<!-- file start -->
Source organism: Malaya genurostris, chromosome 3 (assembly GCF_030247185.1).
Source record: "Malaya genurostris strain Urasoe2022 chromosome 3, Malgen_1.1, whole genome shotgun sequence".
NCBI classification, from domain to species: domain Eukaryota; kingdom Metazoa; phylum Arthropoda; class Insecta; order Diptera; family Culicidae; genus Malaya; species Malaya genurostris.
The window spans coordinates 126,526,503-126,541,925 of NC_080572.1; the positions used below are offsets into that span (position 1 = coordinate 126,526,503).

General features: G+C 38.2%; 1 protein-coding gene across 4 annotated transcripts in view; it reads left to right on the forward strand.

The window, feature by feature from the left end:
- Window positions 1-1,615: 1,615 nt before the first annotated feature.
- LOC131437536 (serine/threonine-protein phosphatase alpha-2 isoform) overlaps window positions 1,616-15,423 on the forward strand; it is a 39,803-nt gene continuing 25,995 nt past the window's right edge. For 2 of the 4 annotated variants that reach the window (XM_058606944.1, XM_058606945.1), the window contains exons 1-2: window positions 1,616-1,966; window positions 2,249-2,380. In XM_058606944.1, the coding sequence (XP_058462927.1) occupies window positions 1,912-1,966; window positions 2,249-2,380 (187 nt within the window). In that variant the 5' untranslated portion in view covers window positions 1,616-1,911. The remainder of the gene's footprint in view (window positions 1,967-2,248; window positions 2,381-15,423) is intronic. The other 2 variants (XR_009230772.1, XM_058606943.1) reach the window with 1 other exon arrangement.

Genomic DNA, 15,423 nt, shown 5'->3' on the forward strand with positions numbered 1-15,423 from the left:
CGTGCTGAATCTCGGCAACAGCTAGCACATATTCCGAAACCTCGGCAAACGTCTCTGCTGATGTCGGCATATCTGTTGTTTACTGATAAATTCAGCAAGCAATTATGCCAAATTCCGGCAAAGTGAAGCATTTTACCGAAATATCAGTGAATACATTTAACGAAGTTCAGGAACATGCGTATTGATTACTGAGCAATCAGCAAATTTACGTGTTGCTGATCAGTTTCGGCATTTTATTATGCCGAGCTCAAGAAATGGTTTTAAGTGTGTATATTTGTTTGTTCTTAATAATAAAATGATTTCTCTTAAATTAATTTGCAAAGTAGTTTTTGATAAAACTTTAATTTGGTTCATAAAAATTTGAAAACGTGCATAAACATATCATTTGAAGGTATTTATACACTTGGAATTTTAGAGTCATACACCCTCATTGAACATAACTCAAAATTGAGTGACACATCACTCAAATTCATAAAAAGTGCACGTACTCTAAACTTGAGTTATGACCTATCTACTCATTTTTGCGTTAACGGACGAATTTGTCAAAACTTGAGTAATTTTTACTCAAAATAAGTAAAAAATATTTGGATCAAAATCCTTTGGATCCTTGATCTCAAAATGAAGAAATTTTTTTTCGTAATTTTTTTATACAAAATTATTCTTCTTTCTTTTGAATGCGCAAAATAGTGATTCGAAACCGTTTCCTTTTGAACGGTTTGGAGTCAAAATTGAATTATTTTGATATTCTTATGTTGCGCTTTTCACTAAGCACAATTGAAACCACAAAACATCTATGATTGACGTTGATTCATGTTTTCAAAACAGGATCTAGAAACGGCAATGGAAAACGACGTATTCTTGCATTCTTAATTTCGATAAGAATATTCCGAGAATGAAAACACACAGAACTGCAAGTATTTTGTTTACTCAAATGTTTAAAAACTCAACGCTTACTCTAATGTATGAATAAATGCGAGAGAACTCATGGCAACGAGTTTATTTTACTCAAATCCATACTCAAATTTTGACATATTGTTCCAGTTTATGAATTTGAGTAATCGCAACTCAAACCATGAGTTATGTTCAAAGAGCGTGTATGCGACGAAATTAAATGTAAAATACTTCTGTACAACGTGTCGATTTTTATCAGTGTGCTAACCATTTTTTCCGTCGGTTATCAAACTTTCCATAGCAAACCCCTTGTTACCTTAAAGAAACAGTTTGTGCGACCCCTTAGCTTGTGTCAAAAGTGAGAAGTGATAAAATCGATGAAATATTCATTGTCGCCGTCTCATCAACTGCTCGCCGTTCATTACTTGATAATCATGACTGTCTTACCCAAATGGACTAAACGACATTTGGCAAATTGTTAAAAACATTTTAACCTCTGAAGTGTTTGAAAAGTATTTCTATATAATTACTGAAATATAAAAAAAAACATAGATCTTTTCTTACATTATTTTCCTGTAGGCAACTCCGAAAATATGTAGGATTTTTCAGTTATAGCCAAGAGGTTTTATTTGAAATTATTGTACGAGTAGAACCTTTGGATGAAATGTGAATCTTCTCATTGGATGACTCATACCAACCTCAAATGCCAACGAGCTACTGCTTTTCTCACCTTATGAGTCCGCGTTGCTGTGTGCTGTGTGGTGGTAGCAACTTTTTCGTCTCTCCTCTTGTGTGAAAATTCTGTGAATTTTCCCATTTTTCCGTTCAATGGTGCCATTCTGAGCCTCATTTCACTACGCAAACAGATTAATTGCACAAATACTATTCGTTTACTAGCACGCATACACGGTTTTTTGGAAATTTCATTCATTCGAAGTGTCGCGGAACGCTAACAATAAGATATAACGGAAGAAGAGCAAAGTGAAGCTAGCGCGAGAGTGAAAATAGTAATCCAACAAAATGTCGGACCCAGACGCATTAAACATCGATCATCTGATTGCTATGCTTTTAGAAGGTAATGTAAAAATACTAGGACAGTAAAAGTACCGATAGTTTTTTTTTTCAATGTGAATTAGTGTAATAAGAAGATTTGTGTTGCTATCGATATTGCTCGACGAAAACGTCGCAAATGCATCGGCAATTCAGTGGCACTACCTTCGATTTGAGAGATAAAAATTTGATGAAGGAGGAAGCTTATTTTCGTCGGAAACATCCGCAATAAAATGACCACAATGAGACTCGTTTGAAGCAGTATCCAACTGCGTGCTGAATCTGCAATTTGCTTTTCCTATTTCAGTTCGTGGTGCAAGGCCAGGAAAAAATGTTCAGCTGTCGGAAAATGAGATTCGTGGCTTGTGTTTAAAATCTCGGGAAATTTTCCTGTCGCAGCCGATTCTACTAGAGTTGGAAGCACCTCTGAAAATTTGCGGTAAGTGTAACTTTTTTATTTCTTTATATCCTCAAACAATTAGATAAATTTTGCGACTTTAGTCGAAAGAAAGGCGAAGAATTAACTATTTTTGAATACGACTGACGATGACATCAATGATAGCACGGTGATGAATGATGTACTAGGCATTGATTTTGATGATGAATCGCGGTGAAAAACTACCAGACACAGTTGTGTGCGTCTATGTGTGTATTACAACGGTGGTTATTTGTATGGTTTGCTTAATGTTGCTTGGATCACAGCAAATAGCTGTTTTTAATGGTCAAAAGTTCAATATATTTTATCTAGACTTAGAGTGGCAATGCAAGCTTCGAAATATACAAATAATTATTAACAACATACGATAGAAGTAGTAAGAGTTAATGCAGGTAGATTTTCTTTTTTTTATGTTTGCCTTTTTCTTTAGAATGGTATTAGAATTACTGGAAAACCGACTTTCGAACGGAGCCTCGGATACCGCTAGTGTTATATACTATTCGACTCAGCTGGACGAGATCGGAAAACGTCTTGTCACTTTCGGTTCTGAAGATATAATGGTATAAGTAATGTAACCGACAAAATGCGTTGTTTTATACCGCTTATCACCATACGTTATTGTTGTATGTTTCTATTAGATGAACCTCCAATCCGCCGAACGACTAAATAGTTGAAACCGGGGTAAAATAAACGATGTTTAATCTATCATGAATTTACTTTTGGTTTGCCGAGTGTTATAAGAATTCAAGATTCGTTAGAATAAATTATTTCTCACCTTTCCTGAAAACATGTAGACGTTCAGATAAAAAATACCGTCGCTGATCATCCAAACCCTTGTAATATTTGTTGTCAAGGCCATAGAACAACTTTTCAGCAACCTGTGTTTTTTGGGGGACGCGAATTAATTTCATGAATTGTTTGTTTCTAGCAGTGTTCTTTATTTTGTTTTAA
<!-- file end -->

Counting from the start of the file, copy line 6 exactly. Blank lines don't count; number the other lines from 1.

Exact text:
The window, feature by feature from the left end: